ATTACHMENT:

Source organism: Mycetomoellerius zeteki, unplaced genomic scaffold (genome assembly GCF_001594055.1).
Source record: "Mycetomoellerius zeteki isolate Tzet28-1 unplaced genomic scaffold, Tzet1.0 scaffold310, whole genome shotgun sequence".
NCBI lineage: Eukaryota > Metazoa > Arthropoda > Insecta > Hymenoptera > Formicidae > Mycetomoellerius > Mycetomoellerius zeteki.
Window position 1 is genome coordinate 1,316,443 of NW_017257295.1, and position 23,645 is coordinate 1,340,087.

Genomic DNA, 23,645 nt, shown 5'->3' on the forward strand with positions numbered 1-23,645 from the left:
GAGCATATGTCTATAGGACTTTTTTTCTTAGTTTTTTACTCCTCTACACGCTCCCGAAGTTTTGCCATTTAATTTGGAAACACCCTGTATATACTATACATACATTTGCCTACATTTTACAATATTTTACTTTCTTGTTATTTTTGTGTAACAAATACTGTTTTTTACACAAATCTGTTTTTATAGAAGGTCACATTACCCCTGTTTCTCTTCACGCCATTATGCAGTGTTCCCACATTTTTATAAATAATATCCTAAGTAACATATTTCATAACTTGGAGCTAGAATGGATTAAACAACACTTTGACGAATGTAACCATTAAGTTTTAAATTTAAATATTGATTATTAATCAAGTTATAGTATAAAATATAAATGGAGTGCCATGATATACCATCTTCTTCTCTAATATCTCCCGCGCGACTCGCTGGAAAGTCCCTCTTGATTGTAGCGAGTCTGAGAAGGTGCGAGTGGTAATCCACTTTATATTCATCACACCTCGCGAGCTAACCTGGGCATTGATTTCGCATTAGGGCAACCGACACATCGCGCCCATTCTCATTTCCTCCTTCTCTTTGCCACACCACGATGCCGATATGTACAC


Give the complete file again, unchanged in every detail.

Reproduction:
Source organism: Mycetomoellerius zeteki, unplaced genomic scaffold (genome assembly GCF_001594055.1).
Source record: "Mycetomoellerius zeteki isolate Tzet28-1 unplaced genomic scaffold, Tzet1.0 scaffold310, whole genome shotgun sequence".
NCBI lineage: Eukaryota > Metazoa > Arthropoda > Insecta > Hymenoptera > Formicidae > Mycetomoellerius > Mycetomoellerius zeteki.
Window position 1 is genome coordinate 1,316,443 of NW_017257295.1, and position 23,645 is coordinate 1,340,087.

Genomic DNA, 23,645 nt, shown 5'->3' on the forward strand with positions numbered 1-23,645 from the left:
GAGCATATGTCTATAGGACTTTTTTTCTTAGTTTTTTACTCCTCTACACGCTCCCGAAGTTTTGCCATTTAATTTGGAAACACCCTGTATATACTATACATACATTTGCCTACATTTTACAATATTTTACTTTCTTGTTATTTTTGTGTAACAAATACTGTTTTTTACACAAATCTGTTTTTATAGAAGGTCACATTACCCCTGTTTCTCTTCACGCCATTATGCAGTGTTCCCACATTTTTATAAATAATATCCTAAGTAACATATTTCATAACTTGGAGCTAGAATGGATTAAACAACACTTTGACGAATGTAACCATTAAGTTTTAAATTTAAATATTGATTATTAATCAAGTTATAGTATAAAATATAAATGGAGTGCCATGATATACCATCTTCTTCTCTAATATCTCCCGCGCGACTCGCTGGAAAGTCCCTCTTGATTGTAGCGAGTCTGAGAAGGTGCGAGTGGTAATCCACTTTATATTCATCACACCTCGCGAGCTAACCTGGGCATTGATTTCGCATTAGGGCAACCGACACATCGCGCCCATTCTCATTTCCTCCTTCTCTTTGCCACACCACGATGCCGATATGTACAC